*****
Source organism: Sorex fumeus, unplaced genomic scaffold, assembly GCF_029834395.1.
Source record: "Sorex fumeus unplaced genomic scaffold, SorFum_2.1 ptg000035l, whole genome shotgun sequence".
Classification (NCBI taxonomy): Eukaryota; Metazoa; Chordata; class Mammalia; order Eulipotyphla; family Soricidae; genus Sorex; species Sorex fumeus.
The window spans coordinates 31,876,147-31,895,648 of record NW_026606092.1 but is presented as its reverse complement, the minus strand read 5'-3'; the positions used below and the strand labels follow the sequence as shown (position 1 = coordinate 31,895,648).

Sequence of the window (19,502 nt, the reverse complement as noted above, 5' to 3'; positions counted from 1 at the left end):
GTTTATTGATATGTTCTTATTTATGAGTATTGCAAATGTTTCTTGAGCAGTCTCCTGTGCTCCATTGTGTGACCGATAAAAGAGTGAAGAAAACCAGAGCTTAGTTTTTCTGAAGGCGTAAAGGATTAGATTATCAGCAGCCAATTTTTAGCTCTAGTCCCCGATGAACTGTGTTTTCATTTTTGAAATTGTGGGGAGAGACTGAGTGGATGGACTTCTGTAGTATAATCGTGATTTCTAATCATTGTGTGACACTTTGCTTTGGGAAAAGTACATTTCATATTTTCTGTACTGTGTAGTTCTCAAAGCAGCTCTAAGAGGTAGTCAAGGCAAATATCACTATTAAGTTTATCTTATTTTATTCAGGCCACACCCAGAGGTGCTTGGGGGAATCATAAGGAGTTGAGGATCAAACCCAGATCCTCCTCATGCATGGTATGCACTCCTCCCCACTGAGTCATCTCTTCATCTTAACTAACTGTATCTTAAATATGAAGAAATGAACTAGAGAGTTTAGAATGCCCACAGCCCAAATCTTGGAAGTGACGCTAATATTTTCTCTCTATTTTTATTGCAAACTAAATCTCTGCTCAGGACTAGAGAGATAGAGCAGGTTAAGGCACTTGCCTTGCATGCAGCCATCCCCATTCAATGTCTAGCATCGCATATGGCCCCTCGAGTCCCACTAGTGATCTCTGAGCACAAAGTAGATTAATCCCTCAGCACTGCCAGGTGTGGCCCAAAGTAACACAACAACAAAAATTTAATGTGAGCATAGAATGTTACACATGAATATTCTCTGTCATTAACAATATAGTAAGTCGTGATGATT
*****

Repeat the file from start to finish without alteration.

Source organism: Sorex fumeus, unplaced genomic scaffold, assembly GCF_029834395.1.
Source record: "Sorex fumeus unplaced genomic scaffold, SorFum_2.1 ptg000035l, whole genome shotgun sequence".
Classification (NCBI taxonomy): Eukaryota; Metazoa; Chordata; class Mammalia; order Eulipotyphla; family Soricidae; genus Sorex; species Sorex fumeus.
The window spans coordinates 31,876,147-31,895,648 of record NW_026606092.1 but is presented as its reverse complement, the minus strand read 5'-3'; the positions used below and the strand labels follow the sequence as shown (position 1 = coordinate 31,895,648).

Sequence of the window (19,502 nt, the reverse complement as noted above, 5' to 3'; positions counted from 1 at the left end):
GTTTATTGATATGTTCTTATTTATGAGTATTGCAAATGTTTCTTGAGCAGTCTCCTGTGCTCCATTGTGTGACCGATAAAAGAGTGAAGAAAACCAGAGCTTAGTTTTTCTGAAGGCGTAAAGGATTAGATTATCAGCAGCCAATTTTTAGCTCTAGTCCCCGATGAACTGTGTTTTCATTTTTGAAATTGTGGGGAGAGACTGAGTGGATGGACTTCTGTAGTATAATCGTGATTTCTAATCATTGTGTGACACTTTGCTTTGGGAAAAGTACATTTCATATTTTCTGTACTGTGTAGTTCTCAAAGCAGCTCTAAGAGGTAGTCAAGGCAAATATCACTATTAAGTTTATCTTATTTTATTCAGGCCACACCCAGAGGTGCTTGGGGGAATCATAAGGAGTTGAGGATCAAACCCAGATCCTCCTCATGCATGGTATGCACTCCTCCCCACTGAGTCATCTCTTCATCTTAACTAACTGTATCTTAAATATGAAGAAATGAACTAGAGAGTTTAGAATGCCCACAGCCCAAATCTTGGAAGTGACGCTAATATTTTCTCTCTATTTTTATTGCAAACTAAATCTCTGCTCAGGACTAGAGAGATAGAGCAGGTTAAGGCACTTGCCTTGCATGCAGCCATCCCCATTCAATGTCTAGCATCGCATATGGCCCCTCGAGTCCCACTAGTGATCTCTGAGCACAAAGTAGATTAATCCCTCAGCACTGCCAGGTGTGGCCCAAAGTAACACAACAACAAAAATTTAATGTGAGCATAGAATGTTACACATGAATATTCTCTGTCATTAACAATATAGTAAGTCGTGATGATT